As the Depression of 1873 wore on into the mid-1870s, northern voters became decreasingly interested in southern Reconstruction. With unemployment high and hard currency scarce, northerners were more concerned with their own financial well-being than in securing rights for freedmen, punishing the Ku Klux Klan, or readmitting secessionist states. After Democrats capitalized on these depression conditions and took control of the House of Representatives in 1874, Reconstruction efforts stalled.
The Radical Republicans’ last successful piece of legislation in Congress was the Civil Rights Act of 1875 . The bill aimed to eliminate social discrimination and forbade discrimination in all public places, such as theaters, hotels, and restaurants. The bill stated that blacks should be treated as equals under the law and that they could sue violators of the law in federal court.
Unfortunately, the act proved ineffective, as Democrats in the House made sure the bill was unenforceable. The act stated that blacks had to file claims to defend their own rights; the federal government could not do it for them. Many blacks were still poor and worked hard to make a living, and House Democrats knew that lawsuits would require money and considerable effort.
Meanwhile, Democrats were steadily regaining control of the South, as the already-weak Republican presence in region only became weaker as northerners lost interest in Reconstruction. The Depression of 1873, along with continued pressure from the Ku Klux Klan, drove most white Unionists, carpetbaggers, and scalawags out of the South by the mid-1870s, leaving blacks alone to fight for radical legislation. Democrats regained their seats in state legislatures, beginning with majorities in Virginia and Tennessee in 1869 and moving steadily onward to other states. Many Democrats used violence to secure power, and several Republicans were murdered in Mississippi in the 1875 elections. Blacks continued to be terrorized and intimidated into not voting. By 1877, Democrats had majorities in every southern state.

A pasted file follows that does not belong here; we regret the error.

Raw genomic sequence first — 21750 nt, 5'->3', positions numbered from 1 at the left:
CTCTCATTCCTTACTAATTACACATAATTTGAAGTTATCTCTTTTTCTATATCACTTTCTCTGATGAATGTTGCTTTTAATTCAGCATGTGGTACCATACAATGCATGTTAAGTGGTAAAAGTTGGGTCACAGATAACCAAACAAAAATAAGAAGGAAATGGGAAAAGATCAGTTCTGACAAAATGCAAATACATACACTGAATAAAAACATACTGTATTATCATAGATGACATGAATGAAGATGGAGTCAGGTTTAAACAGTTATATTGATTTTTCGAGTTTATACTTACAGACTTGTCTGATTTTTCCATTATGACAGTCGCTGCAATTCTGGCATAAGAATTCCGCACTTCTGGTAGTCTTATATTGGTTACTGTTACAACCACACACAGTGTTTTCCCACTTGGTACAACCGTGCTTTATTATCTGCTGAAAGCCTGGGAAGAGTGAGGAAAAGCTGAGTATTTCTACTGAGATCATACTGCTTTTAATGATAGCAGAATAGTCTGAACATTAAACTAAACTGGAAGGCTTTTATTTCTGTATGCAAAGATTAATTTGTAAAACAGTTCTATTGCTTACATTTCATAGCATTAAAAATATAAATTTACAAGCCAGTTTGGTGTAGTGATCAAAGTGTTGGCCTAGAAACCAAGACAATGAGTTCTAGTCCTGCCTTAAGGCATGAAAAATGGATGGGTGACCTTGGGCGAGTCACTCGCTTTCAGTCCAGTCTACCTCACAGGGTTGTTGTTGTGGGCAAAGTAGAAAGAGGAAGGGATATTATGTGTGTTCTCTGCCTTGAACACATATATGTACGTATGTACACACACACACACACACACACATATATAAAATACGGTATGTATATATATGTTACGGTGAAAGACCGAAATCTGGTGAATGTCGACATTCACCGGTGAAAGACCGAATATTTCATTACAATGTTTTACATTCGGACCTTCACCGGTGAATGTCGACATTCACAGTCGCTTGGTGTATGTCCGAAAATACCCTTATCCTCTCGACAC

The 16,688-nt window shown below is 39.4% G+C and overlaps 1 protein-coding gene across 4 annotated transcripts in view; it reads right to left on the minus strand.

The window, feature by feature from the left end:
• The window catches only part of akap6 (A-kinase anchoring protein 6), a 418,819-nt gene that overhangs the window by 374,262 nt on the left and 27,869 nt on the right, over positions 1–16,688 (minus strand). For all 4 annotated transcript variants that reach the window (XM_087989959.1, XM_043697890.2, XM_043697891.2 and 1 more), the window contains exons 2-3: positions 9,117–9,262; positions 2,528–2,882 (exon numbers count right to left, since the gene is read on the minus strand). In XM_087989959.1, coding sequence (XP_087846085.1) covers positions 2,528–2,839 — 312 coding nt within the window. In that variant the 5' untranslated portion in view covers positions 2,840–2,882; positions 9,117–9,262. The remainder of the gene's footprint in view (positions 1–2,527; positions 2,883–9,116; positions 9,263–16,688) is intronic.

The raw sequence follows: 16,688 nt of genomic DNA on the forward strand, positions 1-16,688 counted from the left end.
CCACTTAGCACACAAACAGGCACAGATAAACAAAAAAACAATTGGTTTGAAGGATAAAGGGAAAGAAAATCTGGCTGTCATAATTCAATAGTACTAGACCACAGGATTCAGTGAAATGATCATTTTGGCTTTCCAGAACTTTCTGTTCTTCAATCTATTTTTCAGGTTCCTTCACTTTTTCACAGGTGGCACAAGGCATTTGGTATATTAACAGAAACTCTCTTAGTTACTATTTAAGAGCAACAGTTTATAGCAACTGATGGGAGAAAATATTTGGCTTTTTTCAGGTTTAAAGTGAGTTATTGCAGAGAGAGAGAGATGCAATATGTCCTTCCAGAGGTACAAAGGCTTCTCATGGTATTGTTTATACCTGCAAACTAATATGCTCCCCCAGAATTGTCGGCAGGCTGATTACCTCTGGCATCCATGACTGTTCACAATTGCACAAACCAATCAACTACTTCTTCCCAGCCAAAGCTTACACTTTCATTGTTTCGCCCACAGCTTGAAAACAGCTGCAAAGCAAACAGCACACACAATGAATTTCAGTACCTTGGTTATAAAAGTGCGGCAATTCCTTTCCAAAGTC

The shift of political power in the South was only one cause of the end of Radical Reconstruction. The other key factor was a series of sweeping Supreme Court rulings in the 1870s and 1880s that weakened radical policy in the years before. The first of these were the 1873 Slaughterhouse Cases, so named because they involved a suit against a New Orleans slaughterhouse. In these cases, the conservative Supreme Court ruled that the Fourteenth Amendment protected U.S. citizens from rights infringements only on a federal level, not on a state level.
Moreover, in 1876, the Supreme Court ruled in United States v. Cruikshank that only states, not the federal government, could prosecute individuals under the Ku Klux Klan Act of 1871. As a result, countless Klan crimes went unpunished by southern state governments, who tacitly condoned the violence.
The final nail in the coffin was the Civil Rights Cases of 1883. In these rulings, the Court further declared the Civil Rights Act of 1875 unconstitutional, saying that the Fourteenth Amendment applied only to discrimination from the government, not from individuals. Collectively, these rulings from the Supreme Court, along with the Democratic Party’s political resurgence in the South, brought an end to Radical Reconstruction.
In 1876, the Democratic Party, having already secured a majority in the South, made a concerted effort to win the White House as well. The party nominated the famous Grant-era prosecutor Samuel J. Tilden as their presidential hopeful. After briefly thinking about re-nominating Ulysses S. Grant for an unprecedented third term, Republicans instead nominated Ohio Governor Rutherford B. Hayes. Even though Hayes was a relative unknown, Republicans thought of him as the perfect candidate: he had been a Union general in the Civil War, had no controversial opinions, and came from a politically important state. In the election, Tilden received 184 electoral votes of the 185 needed to become president. Hayes only received 165 votes and lost the popular vote by approximately 250,000 votes.